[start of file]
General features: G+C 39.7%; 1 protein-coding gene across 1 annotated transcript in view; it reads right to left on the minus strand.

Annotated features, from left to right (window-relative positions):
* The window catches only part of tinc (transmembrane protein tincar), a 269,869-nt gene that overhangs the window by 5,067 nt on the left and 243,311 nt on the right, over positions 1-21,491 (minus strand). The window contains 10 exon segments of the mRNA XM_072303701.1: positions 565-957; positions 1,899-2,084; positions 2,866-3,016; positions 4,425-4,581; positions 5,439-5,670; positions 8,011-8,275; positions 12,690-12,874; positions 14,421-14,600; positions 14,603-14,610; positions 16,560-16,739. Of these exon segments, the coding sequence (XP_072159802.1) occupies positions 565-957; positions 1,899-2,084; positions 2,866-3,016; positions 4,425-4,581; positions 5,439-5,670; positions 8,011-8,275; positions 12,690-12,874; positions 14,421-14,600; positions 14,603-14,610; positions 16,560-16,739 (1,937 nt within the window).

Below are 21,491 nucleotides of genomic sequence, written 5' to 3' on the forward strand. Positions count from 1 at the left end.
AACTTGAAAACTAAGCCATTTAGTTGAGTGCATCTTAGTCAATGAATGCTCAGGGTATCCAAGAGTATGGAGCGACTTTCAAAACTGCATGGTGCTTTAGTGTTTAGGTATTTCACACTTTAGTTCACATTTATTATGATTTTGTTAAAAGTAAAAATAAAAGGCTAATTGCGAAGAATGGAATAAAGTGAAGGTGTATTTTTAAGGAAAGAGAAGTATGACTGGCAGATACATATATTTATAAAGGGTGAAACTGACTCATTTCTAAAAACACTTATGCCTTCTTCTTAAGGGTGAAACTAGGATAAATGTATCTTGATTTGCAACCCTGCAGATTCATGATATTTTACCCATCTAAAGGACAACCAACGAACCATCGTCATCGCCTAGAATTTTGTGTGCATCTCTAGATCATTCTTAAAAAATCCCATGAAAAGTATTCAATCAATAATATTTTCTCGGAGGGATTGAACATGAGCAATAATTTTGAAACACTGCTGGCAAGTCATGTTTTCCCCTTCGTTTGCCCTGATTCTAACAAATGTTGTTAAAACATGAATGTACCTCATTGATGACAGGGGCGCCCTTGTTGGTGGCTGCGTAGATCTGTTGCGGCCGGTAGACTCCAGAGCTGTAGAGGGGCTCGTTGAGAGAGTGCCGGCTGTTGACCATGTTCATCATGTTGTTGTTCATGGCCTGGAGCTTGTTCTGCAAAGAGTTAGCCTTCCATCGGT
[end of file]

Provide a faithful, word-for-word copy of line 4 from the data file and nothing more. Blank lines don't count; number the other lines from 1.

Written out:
Below are 21,491 nucleotides of genomic sequence, written 5' to 3' on the forward strand. Positions count from 1 at the left end.